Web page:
The best speckled trout fishing can be had over oyster beds, but do you know how to find them?
Some days I wonder if I am Bill Murray in Groundhog Day.
It just happens that most questions I am asked on charters are often questions I had just answered the day before.
It’s almost like the day is choreographed and everything is well rehearsed. I know what’s on the customer’s mind long before he does. And when I see him lock eyes with those oyster sticks, I know exactly what’s happening next!
“Hey Cap, what are those? Who put them there?”
This experience has given me a perspective that may help you in your quest for speckled trout.
I call them “oyster sticks”. I have heard others call them “pickets”.
They can be PVC pipes, bamboo sticks or willow branches. They are used to mark things underwater.
In this case: oyster leases.
An oyster lease is a section of real estate, beneath the surface, leased to an oysterman who uses it to grow an oyster reef (or bed) to harvest oysters from.
Have you seen the monster oyster boats laden with gravel? That gravel is used as a surface for growing oysters, or “cultch”.
When eating oysters you may have seen a piece of gravel stuck to the hinge of the shell. That oyster grew on that piece of gravel.
Not every oyster stick is marking oysters. PVC pipes (or willow branches, bamboo, etc.) are used to mark other underwater points of interest.
You will eventually see workers on gas platforms marking pipes pertinent to their workplace. Just use your common sense.
An area covered by river water isn’t going to be home to an oyster reef. Any markers you see are probably not marking an oyster lease and possibly something you don’t want to hit.
They make locating oyster beds easy. We want to find oyster beds because trout love to stack there for the following reasons:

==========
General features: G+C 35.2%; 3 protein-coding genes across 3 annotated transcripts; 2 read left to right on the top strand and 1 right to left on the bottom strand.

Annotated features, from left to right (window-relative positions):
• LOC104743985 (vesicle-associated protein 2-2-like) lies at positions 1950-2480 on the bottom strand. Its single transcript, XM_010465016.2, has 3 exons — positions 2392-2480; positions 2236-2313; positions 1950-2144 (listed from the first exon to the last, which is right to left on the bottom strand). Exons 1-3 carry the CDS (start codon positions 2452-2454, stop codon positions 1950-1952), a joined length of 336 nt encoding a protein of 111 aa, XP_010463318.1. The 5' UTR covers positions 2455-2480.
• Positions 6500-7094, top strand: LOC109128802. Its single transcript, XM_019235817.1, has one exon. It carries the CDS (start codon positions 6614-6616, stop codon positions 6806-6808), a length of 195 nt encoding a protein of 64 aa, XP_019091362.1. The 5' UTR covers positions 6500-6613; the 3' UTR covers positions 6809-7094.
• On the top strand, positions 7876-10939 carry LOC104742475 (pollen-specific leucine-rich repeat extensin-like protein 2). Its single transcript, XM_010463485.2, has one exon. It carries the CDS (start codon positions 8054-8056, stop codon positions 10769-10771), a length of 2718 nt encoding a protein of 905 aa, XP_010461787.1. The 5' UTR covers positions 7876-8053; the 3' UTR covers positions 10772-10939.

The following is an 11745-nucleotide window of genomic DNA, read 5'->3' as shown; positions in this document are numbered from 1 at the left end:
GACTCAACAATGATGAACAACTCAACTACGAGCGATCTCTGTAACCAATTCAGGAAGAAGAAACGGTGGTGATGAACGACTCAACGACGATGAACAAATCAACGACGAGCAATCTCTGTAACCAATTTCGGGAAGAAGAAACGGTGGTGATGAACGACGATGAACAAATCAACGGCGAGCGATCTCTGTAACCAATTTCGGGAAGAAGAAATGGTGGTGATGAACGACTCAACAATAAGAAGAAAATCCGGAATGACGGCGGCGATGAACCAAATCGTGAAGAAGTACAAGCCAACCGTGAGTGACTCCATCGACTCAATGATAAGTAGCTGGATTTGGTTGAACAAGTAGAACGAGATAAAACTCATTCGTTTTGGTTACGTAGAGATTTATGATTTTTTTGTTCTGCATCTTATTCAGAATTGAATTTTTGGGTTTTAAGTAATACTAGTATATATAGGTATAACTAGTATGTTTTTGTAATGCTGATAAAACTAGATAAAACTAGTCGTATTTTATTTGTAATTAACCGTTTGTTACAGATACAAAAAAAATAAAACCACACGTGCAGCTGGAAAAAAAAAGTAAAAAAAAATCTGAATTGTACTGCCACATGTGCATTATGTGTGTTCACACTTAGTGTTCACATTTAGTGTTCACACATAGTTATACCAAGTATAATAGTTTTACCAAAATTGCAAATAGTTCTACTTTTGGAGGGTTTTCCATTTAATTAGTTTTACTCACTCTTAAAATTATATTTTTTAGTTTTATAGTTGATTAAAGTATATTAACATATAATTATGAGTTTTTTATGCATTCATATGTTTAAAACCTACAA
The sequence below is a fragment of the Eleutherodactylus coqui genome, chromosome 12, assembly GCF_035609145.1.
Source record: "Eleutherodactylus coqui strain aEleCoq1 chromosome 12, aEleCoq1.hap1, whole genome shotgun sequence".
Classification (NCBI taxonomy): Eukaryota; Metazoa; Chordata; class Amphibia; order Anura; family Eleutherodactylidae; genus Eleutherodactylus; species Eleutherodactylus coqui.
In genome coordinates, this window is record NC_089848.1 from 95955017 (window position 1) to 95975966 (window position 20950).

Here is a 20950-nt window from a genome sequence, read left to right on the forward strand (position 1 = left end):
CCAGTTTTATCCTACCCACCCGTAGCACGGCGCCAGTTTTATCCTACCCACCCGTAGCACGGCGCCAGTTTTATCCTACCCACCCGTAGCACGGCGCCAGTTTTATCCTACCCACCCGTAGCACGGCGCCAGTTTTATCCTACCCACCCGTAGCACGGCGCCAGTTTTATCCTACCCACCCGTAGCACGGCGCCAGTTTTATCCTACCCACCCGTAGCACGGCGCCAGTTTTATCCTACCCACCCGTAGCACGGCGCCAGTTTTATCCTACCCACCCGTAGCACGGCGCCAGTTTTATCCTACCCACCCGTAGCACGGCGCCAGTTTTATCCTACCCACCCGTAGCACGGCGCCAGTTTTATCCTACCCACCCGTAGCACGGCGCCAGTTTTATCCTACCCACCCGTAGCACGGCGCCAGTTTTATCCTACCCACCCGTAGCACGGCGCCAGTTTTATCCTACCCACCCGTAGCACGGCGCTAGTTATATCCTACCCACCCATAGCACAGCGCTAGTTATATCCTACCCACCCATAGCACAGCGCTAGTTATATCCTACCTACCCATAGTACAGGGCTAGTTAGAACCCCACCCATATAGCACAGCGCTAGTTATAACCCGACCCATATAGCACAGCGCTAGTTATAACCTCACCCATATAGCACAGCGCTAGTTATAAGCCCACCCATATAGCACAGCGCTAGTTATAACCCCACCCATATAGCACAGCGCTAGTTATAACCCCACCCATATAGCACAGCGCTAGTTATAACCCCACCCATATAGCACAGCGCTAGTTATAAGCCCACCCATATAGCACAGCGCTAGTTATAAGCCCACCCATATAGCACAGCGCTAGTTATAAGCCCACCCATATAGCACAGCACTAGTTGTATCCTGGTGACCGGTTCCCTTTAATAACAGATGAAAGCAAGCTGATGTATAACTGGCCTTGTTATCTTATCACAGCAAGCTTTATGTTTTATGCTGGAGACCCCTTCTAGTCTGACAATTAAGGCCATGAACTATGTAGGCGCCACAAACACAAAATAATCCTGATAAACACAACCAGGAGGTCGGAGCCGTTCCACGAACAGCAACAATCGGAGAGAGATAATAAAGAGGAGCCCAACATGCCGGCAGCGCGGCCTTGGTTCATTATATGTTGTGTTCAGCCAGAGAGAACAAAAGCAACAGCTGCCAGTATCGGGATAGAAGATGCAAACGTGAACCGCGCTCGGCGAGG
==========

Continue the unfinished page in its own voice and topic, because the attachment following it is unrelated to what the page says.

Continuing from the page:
Trout aren’t the only denizens of oyster beds. Sheepshead and black drum are patrons as well.
Spend a little time in the Louisiana marsh and you will see oyster leases everywhere. So which ones are most productive?
I fish oyster beds that have tidelines running across them and especially any that have deeper water nearby. I have caught untold amounts of fish on oyster reefs that fit this description during every season of the year.
Are there exceptions? Always. Remember there is no harm in trying.
I fish oyster beds just like any other spot. I focus on good boat positioning with one exception:
Cajun anchors and Power Poles are better for the oyster lease and easier to use.
I will also drift my boat over oyster beds, especially if the bed is new to me. This way I cover more real estate and learn where trout like to hold.
Finding oyster beds is easy enough if you are on the water. But what if you’re not?
You can’t use satellite imagery because you cannot see the PVC pipes from space. They’re just too small.
Devin is the founder of Louisiana Fishing Blog and enjoys exploring new fishing spots on Louisiana's coast. He prefers using artificial lures and casting tackle, but won't hesitate to break out a popping cork when the time is right.
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